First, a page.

I don’t know if you know this (and you may, of course) but swans mate for life.  If one is killed or dies, the other is usually destined to go through life on its own.  We generally have a pair of swans in this location and last year they built a nest on the side of the rhyne.  They spent their days tending their eggs/cygnets and hissing every time anyone walked past, which was at least twice a day since they were on the home-run for the milking herd.  They also brought their cygnets to the bridge by our gate and were quite happy to be fed bread-crusts, even stretching up and taking it from our fingers.  The male didn’t eat, but stood guard while the female and a brood of seven tucked in.  I think this may be the male although I haven’t had the chance for a close look, but he came back on his own.

Today has been terrible, weather-wise and where possible I’ve stayed indoors, although I had a couple of things to do mid-afternoon.  The garden is well-watered now so it can stop raining as far as I’m concerned.  The cows don’t like it and although they’ll stand in it, their ears droop and they hang their heads, which makes them look very sad.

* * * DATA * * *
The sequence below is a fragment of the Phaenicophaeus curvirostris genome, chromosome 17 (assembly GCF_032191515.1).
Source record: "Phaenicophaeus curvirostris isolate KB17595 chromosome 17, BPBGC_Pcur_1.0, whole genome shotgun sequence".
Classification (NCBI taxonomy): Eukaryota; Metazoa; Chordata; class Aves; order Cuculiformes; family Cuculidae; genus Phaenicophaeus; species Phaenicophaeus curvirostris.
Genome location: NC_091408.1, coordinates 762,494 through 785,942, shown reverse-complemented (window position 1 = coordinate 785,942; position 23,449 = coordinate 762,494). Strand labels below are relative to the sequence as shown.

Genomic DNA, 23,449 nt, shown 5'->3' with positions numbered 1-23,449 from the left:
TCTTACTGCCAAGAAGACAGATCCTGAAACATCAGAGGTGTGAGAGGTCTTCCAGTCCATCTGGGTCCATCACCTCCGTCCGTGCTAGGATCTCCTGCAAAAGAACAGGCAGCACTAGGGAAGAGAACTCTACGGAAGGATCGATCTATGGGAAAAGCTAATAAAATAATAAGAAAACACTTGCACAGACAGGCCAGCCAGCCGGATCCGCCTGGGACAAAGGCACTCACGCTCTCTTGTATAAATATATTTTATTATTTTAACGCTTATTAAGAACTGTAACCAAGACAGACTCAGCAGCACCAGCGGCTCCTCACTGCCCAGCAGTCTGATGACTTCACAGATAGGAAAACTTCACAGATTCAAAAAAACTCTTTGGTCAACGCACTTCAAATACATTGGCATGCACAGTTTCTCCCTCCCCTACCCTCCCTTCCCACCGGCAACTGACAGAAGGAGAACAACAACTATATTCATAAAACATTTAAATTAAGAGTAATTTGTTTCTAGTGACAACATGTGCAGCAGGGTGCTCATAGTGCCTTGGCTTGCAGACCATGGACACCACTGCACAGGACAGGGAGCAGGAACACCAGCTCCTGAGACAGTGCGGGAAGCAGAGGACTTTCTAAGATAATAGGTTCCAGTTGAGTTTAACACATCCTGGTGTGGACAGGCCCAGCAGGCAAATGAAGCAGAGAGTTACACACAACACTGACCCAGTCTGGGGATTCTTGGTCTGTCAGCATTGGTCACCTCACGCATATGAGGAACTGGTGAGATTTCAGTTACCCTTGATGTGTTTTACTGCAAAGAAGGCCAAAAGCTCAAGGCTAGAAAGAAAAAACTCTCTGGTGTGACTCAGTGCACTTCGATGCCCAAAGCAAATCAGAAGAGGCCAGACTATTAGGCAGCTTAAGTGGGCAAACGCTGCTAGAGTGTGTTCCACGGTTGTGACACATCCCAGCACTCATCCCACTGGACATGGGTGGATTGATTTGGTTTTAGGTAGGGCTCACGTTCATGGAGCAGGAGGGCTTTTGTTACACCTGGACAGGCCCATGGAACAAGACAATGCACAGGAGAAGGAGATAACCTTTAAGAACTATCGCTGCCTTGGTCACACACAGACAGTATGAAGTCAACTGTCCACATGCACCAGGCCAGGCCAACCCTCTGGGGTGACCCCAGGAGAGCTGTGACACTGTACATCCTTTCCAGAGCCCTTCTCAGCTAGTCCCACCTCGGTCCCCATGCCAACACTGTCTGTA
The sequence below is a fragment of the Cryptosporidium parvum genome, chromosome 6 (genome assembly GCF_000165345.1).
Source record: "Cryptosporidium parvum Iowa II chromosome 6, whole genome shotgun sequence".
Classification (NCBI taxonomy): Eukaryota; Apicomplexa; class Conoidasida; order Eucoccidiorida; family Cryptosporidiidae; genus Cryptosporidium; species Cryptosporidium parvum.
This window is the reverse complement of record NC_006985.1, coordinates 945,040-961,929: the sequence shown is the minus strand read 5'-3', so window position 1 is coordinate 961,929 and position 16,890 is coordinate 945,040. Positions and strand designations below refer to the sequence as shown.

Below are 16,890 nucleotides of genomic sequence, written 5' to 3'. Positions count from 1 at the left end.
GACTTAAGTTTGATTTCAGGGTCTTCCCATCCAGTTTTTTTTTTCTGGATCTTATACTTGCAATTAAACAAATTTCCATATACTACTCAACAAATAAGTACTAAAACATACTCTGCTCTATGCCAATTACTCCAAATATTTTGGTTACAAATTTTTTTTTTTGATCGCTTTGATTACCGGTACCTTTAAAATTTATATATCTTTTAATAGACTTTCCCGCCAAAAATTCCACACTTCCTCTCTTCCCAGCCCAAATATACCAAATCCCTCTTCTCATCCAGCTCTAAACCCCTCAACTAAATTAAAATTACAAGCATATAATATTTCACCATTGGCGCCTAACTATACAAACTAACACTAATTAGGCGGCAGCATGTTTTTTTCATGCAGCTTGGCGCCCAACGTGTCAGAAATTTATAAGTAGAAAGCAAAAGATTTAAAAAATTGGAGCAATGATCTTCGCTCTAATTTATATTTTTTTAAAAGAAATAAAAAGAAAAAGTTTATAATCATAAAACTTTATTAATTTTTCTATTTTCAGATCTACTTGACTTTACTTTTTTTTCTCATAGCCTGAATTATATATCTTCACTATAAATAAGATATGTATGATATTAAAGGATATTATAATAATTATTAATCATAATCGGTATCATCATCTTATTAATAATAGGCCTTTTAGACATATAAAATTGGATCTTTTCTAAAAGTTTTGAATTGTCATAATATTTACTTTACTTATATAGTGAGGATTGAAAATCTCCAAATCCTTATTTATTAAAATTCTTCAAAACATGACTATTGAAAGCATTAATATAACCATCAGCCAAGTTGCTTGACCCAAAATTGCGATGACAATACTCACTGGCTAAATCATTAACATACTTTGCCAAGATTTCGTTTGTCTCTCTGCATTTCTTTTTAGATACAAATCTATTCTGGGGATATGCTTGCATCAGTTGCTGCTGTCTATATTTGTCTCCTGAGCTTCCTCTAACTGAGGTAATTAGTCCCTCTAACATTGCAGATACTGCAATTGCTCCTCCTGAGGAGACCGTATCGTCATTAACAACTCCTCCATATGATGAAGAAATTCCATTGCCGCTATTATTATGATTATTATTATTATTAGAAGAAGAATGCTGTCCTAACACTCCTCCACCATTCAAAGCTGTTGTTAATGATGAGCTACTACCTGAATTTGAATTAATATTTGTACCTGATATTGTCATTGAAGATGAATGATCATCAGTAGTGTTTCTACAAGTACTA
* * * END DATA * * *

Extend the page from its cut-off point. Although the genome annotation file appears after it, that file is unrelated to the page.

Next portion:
It also means we’re on hold with silage-making until the ground dries out again.

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I like goldfish.  They’re very peaceful, except for when they’re being fed, when they go into feeding-frenzy mode.  Other than that they’re the ideal pet!

Nothing much happened today.  Four new calves and we still have nowhere to put them.  One of the cows that gave birth today was still in the milking herd and we weren’t even sure she was pregnant.  Well, obviously she was.  Another is 96, one of our Alexandras named in honour of the arrival of our eldest daughter back in 1989.  Gordon had officially ‘retired’ her to our old-girls’ field where he takes those that look like they’ll never join the milking herd again.  If he was a hardened farmer, these would be off for slaughter, but he doesn’t like to after they’ve given years of faithful service, so they’re retired to a small paddock and spend their days grazing and lazing.  We only put her up there a week or so ago as she was so slender we doubted she would ever get in calf, but she knew something we didn’t and produced a red bull-calf this afternoon.  One of the others was also an Alexandra, but one of the youngest in the line.